The tragic death of a young woman following a Florida car crash prompted her parents to file a lawsuit against the driver who struck her head-on after she was rear-ended while attempting to pass a semi-truck.
In preparation for that lawsuit, the plaintiffs requested the defendant undergo a compulsory medical exam, asserting the defendant’s age, mental state and alleged dementia (as asserted by a plaintiff’s expert witness) were factors in the crash.
West Palm Beach car accident lawyers know it’s common for compulsory medical exams to be requested of plaintiffs in injury cases. This is because the plaintiff’s injuries are an essential element of the case, upon which issues of causation and damages rest.
However, it is less common (though not unheard of) to request a defendant undergo such an exam. The recent decision in Gray v. Richbell illustrates one example of why. It’s worth noting, however, that the medical condition of a defendant can be relevant, but the issue must be appropriately raised prior to trial.
Here, the plaintiff’s daughter was traveling on a two-lane highway when she attempted to pass a tractor trailer. As she did so, a car behind her also attempted to pass the trailer. However, the vehicle behind her ended up rear-ending her, thrusting her into the lane of oncoming traffic. There, she was struck by a truck driven by the defendant. She died of her injuries.
Her parents filed a wrongful death lawsuit, alleging the driver of the truck negligently failed to avoid the crash. The plaintiffs offered up the theory that the defendant’s age and physical condition were contributing factors to the crash.
An accident reconstruction expert testifying for the plaintiff opined the truck driver was at fault, despite not having reviewed the driver’s medical records. Still, the plaintiffs sought and were granted the truck driver’s medical records, and deposed his doctors. This was over the truck driver’s objections and his request for a protective order.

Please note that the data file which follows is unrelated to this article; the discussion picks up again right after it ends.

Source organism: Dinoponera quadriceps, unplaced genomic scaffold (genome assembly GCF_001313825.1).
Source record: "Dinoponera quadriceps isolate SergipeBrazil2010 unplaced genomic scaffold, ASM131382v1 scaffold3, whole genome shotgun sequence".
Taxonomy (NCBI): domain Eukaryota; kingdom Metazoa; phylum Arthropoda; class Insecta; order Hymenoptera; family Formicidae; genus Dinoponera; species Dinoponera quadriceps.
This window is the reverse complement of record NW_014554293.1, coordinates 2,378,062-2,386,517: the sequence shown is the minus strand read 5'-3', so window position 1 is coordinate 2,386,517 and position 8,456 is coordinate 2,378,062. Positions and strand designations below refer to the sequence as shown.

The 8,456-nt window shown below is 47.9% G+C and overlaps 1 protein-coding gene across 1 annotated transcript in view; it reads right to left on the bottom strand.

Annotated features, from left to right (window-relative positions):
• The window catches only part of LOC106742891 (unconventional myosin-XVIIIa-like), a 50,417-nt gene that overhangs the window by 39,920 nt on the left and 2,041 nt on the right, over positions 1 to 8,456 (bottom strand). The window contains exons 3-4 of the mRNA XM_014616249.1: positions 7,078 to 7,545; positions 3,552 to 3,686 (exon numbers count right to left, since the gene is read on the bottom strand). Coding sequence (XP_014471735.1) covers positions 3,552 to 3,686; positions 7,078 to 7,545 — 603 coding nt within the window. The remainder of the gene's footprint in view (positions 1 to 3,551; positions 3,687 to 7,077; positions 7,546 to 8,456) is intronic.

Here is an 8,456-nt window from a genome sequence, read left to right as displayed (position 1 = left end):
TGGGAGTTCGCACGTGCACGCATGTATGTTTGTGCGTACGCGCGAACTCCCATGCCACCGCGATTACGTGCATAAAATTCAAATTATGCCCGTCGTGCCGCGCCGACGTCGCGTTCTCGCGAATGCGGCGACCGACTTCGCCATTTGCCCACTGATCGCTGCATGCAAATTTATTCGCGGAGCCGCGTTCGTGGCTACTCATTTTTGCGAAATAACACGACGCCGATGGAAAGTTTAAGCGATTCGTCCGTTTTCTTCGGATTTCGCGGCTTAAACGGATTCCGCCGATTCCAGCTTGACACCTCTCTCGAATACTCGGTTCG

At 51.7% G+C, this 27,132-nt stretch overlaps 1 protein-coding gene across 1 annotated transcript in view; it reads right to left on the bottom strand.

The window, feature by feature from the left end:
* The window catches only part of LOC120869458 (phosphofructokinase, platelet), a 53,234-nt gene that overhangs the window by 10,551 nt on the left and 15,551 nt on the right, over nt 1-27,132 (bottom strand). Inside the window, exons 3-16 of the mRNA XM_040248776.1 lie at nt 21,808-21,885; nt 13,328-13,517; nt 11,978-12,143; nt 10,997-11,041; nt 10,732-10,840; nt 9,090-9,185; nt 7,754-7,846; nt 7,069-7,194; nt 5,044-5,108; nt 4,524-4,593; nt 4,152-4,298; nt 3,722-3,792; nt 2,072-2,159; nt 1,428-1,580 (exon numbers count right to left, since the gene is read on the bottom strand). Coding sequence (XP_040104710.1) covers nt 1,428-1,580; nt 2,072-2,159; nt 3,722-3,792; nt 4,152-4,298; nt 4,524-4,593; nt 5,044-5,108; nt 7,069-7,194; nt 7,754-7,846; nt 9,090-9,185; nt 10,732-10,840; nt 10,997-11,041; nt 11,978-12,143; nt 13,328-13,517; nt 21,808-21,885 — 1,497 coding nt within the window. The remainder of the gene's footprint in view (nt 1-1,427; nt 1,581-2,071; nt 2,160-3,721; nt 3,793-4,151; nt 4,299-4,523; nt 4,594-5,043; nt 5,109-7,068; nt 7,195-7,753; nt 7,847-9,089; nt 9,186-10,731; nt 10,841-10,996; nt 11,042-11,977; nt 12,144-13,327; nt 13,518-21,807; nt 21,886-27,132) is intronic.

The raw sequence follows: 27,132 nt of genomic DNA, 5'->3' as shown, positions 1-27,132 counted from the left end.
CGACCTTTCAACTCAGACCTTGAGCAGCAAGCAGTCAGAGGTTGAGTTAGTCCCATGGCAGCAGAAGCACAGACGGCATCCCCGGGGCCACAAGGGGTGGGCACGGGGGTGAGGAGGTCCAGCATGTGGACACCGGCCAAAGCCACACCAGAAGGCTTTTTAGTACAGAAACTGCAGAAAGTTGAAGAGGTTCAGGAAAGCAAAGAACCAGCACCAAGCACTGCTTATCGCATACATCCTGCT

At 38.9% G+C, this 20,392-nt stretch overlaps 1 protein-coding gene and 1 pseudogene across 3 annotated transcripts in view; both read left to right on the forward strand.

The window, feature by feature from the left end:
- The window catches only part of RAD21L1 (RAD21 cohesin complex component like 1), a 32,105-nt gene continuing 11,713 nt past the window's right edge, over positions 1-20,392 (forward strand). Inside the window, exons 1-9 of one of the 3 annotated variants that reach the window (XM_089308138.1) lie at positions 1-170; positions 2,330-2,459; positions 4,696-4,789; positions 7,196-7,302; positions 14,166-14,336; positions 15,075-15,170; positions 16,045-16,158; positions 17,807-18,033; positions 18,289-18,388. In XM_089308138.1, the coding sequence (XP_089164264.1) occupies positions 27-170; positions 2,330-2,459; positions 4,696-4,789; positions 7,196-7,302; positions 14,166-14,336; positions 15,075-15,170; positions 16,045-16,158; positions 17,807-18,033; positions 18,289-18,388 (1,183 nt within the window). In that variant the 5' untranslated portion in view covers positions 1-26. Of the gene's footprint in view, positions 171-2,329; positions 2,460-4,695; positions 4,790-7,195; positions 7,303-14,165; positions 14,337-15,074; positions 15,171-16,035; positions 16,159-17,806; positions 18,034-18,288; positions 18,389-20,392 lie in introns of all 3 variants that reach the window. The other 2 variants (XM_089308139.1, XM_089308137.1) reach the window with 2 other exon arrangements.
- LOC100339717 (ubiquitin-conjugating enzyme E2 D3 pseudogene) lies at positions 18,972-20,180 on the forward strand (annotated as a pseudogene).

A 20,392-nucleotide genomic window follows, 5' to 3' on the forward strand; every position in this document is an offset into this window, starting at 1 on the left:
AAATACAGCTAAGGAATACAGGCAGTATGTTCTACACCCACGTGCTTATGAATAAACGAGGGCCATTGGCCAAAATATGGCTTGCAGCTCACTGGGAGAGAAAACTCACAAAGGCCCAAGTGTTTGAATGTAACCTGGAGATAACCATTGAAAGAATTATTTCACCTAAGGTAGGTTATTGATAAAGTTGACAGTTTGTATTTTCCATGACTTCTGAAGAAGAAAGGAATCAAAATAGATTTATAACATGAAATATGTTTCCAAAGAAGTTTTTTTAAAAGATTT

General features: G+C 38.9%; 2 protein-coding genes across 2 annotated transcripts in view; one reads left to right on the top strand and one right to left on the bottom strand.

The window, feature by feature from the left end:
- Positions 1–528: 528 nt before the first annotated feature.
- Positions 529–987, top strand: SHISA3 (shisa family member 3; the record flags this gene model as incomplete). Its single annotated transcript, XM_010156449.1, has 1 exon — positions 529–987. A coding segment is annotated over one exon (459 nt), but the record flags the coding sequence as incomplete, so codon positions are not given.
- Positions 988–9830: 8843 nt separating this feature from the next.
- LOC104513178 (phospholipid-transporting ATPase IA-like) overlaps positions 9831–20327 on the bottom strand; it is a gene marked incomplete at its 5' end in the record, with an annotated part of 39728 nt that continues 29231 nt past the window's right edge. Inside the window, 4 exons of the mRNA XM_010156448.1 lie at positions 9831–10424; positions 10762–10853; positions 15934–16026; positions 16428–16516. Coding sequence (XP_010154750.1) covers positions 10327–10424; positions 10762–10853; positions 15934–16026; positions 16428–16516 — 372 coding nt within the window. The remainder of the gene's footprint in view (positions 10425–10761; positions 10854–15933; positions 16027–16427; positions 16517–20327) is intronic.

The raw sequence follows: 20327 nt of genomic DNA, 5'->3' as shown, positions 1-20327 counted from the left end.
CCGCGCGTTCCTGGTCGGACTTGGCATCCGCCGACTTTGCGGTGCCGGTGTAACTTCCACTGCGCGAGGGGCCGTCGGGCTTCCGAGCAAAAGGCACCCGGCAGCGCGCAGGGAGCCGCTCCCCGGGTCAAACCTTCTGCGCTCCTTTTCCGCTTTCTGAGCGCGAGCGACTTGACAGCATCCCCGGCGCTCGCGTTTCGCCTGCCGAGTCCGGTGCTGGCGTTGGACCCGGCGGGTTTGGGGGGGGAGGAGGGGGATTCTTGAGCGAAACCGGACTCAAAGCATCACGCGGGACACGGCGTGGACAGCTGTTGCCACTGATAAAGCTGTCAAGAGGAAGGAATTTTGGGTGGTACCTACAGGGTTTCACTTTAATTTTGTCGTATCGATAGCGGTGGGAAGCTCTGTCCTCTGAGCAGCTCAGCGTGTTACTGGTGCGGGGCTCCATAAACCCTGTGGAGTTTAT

In that request for a protective order, the truck driver argued that a compulsory neurological examination was not necessary because his medical condition had not formally been placed into controversy (asserted as a direct or material cause of the action), and that, per Rule 1.360 of Florida’s Civil Rules of Procedure, the plaintiff’s hadn’t shown good cause to require the exam.
Just before trial began, with the court having taken no action on the defendant’s objection, the expert witness for the plaintiff asserted the trucker was suffering from dementia, although none of his doctors had diagnosed him with such. At a hearing less than a week before trial, the trial court overruled the defendant’s objection to the compulsory medical exam, and he was required to undergo the exam three days before the trial got underway.
The defendant filed an appeal with the Fourth District.
The appellate court granted the defendant’s petition on the grounds that his physical and mental health were not at issue in the underlying complaint, but rather his conduct. The allegation was that he was negligent in not doing enough to avoid crashing into a car that veered into his lane of traffic. Whether he was negligent or not, the court held, his physical health was not material.
Given also the plaintiff’s expert witness reaching a conclusion of fault without having reviewed the medical records, the court found the plaintiff’s hadn’t satisfied the necessary requirements for compelling a medical exam of the truck driver.
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Gray v. Richbell, July 9, 2014, Florida’s Fourth District Court of Appeal
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